Across the country we go again. Something that’s come up with a number of jobs of late is the coordinator syndrome. There are several places that seem to be doing the “we’ll just fill in the data needs by hiring someone new (maybe for just one or two years) and then everything will be fine.” If you’re concerned a data job you see might fall into this category, I recommend you review this excellent post from Gavia Libraria and approach interviews with caution. Even if you’re not concerned, the Loon raises a couple of questions that every data librarian should be asking to get the best lay of the land.
If you’re interested in working just north of me, Northwestern University has a really intriguing job opening. they’re hiring a Numeric and Geospatial Data Librarian. What’s so special about that, you ask? It’s a department head position supervising THREE librarians. Most of the jobs like this, it’s one person to support it all. From the job description: “In addition to managing the unit, the Numeric and Geospatial Data Librarian serves as the Library’s selector for the numeric data collection, and manager of the numeric data collection budget. Directly supervises three librarians, one data management specialist, and one geospatial and cartographic specialist.” Let me know if you’re coming in for an interview, would be happy to have dinner.
Between UIC and Northwestern is DePaul, a Catholic uni on the northeast side of Chicago. They have a grant funded position open for a Data Analyst/Programmer. While I appreciate their candor, starting the job ad with “if the grant funding changes you are out of a job” might be the most encouraging way to get candidates on board. You’d be specifically working with the Institute for House Studies, managing and wrangling their data. An MLS is not required for this position. This doesn’t actually appear to be with the library, so I’m not sure how closely they’ll be working with librarians.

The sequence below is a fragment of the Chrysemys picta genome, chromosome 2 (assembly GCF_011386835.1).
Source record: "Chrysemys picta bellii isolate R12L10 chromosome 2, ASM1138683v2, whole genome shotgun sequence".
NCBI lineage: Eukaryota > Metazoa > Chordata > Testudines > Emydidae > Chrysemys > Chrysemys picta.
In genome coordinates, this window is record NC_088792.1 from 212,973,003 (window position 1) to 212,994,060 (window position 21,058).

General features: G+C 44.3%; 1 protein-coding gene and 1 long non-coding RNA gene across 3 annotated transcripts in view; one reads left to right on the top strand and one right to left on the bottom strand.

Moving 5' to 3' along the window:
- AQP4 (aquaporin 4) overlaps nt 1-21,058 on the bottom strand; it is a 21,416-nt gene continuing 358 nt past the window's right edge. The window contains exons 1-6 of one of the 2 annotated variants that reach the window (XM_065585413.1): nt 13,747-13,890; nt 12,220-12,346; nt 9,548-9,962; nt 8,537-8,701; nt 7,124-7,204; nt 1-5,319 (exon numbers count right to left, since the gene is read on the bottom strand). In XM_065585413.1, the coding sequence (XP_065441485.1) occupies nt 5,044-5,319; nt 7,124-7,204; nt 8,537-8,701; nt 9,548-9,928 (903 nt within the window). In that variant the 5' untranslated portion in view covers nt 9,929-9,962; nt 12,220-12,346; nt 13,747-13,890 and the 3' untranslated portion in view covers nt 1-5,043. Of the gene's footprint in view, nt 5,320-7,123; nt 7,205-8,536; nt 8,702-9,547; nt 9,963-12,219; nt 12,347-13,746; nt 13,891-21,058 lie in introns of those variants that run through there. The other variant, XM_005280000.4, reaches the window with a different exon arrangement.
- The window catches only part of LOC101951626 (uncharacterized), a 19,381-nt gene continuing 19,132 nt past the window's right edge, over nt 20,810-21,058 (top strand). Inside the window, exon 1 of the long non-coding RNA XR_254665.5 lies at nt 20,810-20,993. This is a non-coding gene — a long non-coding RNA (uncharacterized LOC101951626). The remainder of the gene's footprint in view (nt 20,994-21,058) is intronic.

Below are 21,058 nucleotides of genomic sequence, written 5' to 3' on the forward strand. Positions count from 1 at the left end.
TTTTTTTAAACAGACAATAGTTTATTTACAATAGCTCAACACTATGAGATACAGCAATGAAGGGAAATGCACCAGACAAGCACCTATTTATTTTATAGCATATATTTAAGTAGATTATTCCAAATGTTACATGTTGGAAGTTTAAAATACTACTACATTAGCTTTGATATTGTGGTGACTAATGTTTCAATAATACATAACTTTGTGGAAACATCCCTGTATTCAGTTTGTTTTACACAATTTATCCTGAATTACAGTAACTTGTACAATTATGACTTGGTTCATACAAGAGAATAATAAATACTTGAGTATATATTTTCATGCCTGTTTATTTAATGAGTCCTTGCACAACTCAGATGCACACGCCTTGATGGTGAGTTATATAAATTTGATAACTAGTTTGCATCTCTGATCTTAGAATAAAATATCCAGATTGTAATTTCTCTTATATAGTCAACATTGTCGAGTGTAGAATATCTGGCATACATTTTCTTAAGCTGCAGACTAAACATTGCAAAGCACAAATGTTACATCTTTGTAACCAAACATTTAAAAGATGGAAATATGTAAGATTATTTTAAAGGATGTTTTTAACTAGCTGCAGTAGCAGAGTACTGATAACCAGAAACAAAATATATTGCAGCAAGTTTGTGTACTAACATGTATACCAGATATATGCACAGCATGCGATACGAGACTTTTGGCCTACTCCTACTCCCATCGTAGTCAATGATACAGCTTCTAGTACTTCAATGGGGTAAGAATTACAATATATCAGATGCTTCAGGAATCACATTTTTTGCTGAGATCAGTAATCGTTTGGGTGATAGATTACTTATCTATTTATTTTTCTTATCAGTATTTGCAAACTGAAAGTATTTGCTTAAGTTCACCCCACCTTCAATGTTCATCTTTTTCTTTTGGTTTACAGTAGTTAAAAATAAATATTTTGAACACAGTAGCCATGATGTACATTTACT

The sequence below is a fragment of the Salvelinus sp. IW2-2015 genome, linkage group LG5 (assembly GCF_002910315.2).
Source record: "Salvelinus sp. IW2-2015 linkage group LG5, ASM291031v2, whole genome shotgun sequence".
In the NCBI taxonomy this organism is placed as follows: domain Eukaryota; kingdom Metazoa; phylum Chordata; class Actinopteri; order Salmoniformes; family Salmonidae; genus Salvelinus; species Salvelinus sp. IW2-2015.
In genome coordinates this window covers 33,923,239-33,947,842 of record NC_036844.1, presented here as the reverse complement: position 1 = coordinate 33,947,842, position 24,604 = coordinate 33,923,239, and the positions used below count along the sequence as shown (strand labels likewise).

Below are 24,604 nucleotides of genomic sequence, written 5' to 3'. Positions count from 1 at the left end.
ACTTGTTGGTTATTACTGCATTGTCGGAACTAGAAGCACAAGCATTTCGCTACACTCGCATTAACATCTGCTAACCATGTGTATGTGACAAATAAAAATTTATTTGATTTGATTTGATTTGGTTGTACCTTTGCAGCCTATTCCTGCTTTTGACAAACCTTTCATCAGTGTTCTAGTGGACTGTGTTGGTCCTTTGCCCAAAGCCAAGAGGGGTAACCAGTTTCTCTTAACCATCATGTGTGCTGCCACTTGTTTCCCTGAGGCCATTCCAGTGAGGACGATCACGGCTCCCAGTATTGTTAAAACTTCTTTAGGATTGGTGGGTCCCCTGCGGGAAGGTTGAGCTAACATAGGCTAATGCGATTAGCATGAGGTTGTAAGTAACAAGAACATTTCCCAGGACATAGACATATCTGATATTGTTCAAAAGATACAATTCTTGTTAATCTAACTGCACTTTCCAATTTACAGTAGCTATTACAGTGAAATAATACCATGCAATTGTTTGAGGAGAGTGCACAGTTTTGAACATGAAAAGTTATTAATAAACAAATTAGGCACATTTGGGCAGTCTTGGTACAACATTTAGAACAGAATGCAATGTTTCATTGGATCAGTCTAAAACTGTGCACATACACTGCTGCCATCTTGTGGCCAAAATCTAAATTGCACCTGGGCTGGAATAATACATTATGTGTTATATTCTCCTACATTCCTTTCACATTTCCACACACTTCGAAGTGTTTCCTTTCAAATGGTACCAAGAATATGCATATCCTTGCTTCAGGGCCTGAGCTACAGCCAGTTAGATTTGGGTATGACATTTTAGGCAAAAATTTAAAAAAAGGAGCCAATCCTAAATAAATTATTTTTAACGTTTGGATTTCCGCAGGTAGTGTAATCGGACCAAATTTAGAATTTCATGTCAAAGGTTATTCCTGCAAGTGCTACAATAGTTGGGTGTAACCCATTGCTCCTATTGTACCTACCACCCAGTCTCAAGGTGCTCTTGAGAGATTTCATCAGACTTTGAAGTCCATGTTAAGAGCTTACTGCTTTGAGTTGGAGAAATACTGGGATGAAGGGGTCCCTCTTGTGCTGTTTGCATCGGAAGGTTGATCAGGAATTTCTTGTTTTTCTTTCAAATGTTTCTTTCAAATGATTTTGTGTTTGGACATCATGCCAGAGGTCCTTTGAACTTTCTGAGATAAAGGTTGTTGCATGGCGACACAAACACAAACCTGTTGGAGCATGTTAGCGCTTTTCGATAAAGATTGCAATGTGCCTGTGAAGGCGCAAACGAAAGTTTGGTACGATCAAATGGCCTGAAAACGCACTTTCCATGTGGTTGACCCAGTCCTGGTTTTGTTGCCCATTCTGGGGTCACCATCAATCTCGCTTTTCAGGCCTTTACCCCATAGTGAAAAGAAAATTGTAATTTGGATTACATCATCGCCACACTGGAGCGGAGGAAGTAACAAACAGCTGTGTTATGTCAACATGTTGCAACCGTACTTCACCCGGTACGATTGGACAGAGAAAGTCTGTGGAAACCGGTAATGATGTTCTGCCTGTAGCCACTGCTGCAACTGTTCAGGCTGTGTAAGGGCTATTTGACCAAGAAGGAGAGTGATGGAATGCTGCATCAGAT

The University of Minnesota is hiring a new head of the Health Sciences Library. They’ve got a pretty robust data support program going on, though I’m not sure who from the Health Sci Library is involved. If you’re interested, you might check with one of the librarians listed and find out what work is involved.
Purdue seems to be hiring a lot of people these days. We talked about the Metadata position and the Head of Resource Services. Add to that pile this week’s postings for a Digital Data Repository Specialist and a Digital Library Software Developer. The latter is intended more for a coder, it doesn’t require an MLS, but they do need two of them. I saw a presentation by D. Scott Brandt last week about what Purdue is doing and frankly, it looks cool.
Another management position is available at the University of Southern Mississippi, where they are looking for an Associate Dean of Research Services. They just touch on data analysis as one of the things that the candidate should be able to manage, but here’s an opportunity to prevent one of those coordinator positions by providing some leadership and direction and financial support!
If you’re looking for the Wayne State job, make sure you don’t follow the link on the LisJob page (www.jobs…etc). You need to go straight to http://jobs.wayne.edu or hopefully this will take you straight in. They are looking for two Digital Publishing Librarians, who will be involved in all aspects of digital publishing, including getting things for the IR and possible curation thereof. I haven’t dug too deeply into what they are looking for but it seems like this should involve publication of datasets. One little red flag is that the job ad doesn’t have a salary listed on it.